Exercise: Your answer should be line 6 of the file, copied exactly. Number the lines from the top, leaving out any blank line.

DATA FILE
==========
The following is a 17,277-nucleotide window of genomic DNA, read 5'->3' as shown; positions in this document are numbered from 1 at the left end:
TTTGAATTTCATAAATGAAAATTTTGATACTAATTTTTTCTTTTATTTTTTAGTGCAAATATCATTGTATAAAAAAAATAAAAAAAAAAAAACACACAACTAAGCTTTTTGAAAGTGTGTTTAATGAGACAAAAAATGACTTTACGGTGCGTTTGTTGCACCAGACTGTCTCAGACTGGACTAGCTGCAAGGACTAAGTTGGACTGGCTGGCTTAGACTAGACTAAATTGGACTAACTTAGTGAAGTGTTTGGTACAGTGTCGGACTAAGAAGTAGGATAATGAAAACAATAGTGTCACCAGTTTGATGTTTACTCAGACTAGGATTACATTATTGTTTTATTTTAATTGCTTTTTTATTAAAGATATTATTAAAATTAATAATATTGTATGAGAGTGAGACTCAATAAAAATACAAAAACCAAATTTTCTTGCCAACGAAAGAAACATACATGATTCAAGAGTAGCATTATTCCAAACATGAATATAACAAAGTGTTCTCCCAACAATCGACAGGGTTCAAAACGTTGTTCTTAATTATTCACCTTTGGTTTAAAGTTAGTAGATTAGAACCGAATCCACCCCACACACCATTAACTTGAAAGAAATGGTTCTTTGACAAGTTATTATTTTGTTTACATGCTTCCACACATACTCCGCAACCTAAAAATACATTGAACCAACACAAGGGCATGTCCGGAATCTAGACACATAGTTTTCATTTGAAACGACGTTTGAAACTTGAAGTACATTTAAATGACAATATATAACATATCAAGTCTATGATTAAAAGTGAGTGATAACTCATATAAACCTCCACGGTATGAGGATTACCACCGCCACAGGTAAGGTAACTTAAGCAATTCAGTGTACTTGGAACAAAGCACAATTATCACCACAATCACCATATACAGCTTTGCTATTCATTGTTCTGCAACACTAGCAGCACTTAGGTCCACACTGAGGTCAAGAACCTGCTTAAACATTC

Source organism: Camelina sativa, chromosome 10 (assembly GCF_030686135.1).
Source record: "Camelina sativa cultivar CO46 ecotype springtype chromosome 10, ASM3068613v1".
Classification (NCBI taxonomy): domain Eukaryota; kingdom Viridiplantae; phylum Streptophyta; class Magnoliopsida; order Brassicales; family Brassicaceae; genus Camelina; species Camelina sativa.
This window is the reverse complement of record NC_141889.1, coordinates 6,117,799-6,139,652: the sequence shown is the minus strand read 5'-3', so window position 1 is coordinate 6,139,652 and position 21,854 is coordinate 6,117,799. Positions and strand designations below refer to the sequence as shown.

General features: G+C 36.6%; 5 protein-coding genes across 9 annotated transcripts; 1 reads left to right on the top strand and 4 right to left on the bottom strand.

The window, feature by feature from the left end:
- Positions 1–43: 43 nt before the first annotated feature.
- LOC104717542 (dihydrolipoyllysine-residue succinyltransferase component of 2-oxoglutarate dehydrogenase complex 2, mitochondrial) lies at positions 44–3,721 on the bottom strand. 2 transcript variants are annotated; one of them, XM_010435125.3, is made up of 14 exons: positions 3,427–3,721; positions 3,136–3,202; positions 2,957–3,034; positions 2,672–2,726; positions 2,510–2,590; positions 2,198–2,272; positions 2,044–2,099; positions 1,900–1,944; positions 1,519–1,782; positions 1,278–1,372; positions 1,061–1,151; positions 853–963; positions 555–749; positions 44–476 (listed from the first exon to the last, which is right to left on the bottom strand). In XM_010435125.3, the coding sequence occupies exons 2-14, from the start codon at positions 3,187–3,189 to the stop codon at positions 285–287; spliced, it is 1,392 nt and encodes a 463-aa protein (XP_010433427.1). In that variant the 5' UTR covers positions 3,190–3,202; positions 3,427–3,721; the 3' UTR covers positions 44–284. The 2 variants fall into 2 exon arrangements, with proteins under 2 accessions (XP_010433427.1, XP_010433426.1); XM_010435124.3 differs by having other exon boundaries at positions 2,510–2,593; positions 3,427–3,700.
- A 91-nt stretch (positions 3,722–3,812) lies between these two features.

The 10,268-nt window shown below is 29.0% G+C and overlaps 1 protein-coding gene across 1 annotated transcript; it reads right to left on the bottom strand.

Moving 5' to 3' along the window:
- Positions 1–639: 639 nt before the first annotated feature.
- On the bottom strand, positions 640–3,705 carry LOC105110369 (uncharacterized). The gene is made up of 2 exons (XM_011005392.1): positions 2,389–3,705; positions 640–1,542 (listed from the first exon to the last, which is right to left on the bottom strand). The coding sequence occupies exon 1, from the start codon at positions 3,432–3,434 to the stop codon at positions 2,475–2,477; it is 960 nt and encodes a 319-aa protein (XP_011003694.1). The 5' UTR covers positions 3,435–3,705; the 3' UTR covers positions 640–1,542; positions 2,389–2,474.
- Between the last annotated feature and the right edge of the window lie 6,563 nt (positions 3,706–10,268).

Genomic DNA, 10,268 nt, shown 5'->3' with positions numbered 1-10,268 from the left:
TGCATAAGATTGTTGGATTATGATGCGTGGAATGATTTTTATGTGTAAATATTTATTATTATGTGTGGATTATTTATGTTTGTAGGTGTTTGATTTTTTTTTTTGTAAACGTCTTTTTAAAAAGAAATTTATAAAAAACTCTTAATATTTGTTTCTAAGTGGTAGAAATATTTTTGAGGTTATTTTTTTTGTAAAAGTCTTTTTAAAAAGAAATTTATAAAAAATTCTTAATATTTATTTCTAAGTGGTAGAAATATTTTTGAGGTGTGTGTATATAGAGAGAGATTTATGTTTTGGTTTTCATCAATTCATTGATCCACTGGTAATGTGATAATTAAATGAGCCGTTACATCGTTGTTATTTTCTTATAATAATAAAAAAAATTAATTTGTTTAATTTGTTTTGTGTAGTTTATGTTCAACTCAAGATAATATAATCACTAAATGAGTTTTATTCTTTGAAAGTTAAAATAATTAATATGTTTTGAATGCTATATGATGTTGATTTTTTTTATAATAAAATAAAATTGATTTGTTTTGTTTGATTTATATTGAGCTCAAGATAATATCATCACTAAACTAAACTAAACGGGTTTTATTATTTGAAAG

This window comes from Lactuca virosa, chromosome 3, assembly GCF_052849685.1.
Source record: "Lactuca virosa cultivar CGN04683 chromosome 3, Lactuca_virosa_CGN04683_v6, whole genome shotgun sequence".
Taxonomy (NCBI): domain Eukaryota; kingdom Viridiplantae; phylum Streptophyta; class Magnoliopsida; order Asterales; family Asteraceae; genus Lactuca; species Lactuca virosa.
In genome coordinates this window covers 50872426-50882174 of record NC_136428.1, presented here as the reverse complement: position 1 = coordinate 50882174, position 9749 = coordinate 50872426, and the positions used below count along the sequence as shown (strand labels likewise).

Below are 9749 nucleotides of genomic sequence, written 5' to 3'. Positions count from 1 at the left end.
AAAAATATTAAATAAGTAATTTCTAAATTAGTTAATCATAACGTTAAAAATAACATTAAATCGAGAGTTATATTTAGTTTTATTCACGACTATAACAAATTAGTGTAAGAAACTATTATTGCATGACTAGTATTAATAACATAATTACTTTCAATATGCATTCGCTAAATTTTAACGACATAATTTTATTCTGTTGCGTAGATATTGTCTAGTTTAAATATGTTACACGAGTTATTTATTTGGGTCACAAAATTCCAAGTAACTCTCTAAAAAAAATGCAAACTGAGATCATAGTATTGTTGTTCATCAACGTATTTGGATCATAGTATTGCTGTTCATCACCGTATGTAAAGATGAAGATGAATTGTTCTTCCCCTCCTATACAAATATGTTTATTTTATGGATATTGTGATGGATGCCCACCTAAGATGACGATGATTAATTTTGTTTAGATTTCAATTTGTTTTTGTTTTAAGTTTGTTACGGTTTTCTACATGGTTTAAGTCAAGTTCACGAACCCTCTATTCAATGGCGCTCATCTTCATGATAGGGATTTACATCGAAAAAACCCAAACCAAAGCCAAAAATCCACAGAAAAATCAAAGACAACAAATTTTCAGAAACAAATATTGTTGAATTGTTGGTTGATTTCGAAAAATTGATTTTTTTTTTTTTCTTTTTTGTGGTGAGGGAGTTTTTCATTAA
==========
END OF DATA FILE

This window is the reverse complement of record NC_141889.1, coordinates 6,117,799-6,139,652: the sequence shown is the minus strand read 5'-3', so window position 1 is coordinate 6,139,652 and position 21,854 is coordinate 6,117,799. Positions and strand designations below refer to the sequence as shown.